When a Jamaican couple recently visited a laundromat in Tijuana, the woman in charge yelled at them and forced one woman to stand outside while the other did their laundry.
T and S, who asked to be identified by their initials as they are claiming asylum and are not yet safe, quickly noticed that no other customers were forced to wait on the street. Although they don’t speak much Spanish, a word came out as the laundry worker mocked them as he spoke to other customers: “lesbiana”. Then another word, “policía”.
“I kept telling him, ‘We’re not doing anything. We don’t bother anyone, ”said T.
“If stares could kill a person, I would be dead,” added S.
The incident is one of many incidents the two women experienced as they waited in Tijuana for the United States to begin processing asylum claims at ports of entry. As black lesbian migrants, some of these incidents are rooted in racism, others in homophobia, and still others at the intersection of the two.
T and S are among just over 30 Jamaicans who identify as part of the LGBTQ + community who are currently waiting in shelters, hotels and Airbnb rentals around the border town, according to Emem Maurus, lawyer for the LGBTQ + community. Border Butterflies Coalition of the Transgender Law Center. They were forced to flee their countries of origin due to the intense discrimination and danger they faced due to their sexual orientation or gender identity.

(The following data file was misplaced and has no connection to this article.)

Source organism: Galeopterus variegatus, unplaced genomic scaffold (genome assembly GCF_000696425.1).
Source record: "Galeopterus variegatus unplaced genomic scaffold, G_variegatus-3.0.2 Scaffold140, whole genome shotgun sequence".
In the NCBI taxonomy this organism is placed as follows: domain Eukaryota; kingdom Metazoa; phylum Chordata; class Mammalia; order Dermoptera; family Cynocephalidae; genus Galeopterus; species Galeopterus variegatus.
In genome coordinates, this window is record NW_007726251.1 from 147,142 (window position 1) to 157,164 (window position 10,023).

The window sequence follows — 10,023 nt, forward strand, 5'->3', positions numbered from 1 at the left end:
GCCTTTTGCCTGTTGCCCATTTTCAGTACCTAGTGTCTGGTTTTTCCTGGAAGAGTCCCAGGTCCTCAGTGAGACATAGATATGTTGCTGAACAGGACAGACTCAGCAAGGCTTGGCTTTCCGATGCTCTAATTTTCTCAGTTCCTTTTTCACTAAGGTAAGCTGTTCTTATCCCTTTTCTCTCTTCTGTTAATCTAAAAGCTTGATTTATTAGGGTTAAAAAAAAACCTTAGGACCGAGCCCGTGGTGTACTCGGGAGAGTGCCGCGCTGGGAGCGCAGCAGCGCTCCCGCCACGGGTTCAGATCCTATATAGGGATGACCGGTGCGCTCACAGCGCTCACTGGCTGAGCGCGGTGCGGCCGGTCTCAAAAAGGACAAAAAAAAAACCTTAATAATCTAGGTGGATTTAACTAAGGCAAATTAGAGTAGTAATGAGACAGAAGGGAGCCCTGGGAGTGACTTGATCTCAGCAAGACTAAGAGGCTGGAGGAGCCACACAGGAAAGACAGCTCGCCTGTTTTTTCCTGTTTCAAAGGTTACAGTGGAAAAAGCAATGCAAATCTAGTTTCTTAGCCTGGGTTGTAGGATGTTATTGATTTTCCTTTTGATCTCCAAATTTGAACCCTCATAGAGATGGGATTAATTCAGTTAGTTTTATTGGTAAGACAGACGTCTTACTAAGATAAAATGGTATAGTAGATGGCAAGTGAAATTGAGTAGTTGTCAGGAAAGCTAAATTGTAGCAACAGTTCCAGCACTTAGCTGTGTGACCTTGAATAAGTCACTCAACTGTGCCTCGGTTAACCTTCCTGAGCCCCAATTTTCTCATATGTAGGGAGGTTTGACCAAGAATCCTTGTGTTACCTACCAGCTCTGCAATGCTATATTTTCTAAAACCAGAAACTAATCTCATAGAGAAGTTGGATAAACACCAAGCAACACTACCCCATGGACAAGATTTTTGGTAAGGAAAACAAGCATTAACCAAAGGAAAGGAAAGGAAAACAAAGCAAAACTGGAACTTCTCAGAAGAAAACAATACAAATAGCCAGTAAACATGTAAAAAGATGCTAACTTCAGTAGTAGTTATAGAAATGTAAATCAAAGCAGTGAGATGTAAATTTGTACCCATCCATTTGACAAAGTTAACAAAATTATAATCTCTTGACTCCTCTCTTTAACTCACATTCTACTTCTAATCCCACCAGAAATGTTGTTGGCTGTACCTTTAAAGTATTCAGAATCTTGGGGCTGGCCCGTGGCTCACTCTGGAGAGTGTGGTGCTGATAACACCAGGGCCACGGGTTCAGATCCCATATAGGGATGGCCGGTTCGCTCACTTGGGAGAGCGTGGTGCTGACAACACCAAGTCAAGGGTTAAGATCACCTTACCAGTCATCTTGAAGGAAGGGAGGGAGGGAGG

Conditions in Tijuana for asylum seekers are tough, and they are especially tough for Jamaicans like T and S, Maurus said. Jamaicans are arrested by the Mexican National Guard, denied entry to stores, and randomly detained by local police. Some are sick and do not have access to medical care.
The US government completely shut down the reception of asylum seekers at points of entry at the start of the pandemic. It never reopened.
Some made it into the United States over the summer when a temporary program resulting from legal negotiations allowed people to seek exemptions from this pandemic-era policy, known as Title 42. But those who are now in Tijuana face an indefinite wait.
With the hope that the Biden administration will ultimately deliver on its promise to create a humane asylum system, some asylum seekers gave up waiting and snuck into the United States. Those at risk of being deported to Mexico or their country of origin under Title 42 without access to asylum checks if arrested.
Calculating the risk of crossing US soil without permission only gets more complicated as the Biden administration prepares to reimplement the ‘Stay in Mexico’ program, a policy created under the Trump administration that required some asylum seekers to wait in Mexico while their US immigration court cases unfold. The program has restarted in Texas, but it has not yet reached the California border.